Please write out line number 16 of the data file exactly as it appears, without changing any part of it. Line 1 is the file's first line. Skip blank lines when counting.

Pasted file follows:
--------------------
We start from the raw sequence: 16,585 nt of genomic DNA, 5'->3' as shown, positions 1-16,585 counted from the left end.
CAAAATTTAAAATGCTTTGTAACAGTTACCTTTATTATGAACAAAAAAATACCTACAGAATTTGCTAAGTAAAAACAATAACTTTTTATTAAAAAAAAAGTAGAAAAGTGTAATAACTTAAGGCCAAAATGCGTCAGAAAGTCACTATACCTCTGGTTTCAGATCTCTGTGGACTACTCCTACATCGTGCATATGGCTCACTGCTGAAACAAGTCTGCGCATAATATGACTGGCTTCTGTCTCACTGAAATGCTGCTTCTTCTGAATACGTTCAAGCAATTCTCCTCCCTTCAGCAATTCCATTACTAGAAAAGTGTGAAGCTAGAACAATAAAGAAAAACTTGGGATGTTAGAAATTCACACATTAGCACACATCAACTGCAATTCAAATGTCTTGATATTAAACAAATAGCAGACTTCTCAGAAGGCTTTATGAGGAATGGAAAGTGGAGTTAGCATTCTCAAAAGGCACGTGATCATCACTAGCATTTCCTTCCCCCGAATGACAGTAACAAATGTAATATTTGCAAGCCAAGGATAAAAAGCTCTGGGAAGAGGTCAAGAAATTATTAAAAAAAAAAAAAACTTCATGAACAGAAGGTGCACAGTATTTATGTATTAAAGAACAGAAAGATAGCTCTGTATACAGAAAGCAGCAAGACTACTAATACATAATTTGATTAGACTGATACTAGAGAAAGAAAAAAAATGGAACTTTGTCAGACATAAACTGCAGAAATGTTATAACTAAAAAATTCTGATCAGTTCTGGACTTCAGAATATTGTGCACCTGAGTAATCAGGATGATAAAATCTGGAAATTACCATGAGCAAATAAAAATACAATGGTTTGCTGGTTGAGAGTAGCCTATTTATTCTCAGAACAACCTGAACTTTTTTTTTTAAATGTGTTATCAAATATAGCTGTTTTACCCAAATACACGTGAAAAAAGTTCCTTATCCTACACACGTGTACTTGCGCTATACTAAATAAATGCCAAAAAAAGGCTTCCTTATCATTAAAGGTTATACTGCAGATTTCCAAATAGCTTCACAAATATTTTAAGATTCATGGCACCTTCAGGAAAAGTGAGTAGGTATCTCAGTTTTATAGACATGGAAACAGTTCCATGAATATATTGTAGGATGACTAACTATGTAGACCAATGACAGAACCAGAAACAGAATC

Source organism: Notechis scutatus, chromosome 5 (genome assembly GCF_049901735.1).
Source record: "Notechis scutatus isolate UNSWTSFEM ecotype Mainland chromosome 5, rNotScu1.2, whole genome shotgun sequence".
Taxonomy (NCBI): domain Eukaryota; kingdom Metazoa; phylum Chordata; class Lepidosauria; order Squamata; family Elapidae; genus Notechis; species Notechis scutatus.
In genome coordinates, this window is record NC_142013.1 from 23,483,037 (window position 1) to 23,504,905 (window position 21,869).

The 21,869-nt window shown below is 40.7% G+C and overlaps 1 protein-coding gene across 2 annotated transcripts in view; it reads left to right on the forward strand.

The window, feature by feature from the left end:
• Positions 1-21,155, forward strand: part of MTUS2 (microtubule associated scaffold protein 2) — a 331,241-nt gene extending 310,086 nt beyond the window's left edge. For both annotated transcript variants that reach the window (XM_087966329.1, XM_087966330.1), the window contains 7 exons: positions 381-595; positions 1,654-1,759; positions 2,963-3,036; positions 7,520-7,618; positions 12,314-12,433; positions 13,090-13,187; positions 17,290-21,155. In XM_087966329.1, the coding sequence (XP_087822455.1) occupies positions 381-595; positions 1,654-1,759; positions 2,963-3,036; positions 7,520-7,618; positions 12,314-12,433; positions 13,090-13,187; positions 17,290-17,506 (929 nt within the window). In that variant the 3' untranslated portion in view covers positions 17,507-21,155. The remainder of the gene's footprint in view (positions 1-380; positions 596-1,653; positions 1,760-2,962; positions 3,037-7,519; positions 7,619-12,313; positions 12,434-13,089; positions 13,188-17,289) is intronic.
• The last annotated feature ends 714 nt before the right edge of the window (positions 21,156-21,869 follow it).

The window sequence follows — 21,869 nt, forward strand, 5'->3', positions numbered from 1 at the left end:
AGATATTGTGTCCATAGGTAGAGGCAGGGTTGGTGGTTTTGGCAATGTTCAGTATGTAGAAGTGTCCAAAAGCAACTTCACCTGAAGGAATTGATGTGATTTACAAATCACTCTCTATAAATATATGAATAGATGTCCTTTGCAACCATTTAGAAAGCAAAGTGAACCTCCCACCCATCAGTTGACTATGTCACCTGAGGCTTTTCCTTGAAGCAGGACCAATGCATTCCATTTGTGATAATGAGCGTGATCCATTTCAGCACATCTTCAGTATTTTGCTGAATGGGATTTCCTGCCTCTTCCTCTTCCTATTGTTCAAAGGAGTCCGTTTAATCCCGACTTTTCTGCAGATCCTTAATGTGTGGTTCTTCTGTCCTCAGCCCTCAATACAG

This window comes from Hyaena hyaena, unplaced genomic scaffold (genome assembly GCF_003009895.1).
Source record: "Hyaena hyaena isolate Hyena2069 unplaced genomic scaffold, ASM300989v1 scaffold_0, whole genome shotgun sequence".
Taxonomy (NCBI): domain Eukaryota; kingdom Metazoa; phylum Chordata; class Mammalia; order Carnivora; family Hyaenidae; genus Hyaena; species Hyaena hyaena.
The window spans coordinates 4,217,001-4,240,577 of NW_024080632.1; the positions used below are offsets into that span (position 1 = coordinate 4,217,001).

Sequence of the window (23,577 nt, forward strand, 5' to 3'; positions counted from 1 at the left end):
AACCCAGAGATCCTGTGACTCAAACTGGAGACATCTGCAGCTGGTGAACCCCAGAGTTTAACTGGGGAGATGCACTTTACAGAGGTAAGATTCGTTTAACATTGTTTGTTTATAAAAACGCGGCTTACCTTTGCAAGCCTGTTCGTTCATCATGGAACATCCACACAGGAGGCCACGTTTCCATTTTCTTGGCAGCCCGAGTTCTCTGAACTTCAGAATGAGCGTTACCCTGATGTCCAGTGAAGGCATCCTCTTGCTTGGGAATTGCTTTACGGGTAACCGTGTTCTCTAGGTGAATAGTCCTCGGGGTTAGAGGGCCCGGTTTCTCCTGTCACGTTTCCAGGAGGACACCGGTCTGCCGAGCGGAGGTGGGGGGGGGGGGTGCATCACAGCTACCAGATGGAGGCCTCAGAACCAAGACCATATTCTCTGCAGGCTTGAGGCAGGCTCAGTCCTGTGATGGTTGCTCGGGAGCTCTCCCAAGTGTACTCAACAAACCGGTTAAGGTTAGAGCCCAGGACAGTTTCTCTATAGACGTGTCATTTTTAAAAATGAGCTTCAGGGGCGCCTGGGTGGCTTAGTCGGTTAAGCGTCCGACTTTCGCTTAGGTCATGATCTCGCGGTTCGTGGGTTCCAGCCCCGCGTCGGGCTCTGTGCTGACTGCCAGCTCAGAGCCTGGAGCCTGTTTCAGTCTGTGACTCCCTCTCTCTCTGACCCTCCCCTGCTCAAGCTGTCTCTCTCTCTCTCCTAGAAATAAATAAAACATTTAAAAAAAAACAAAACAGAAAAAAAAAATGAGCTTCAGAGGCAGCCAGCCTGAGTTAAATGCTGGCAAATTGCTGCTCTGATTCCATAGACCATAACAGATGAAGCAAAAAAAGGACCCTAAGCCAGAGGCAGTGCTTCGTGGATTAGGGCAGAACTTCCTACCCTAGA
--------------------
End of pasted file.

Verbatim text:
The window spans coordinates 4,217,001-4,240,577 of NW_024080632.1; the positions used below are offsets into that span (position 1 = coordinate 4,217,001).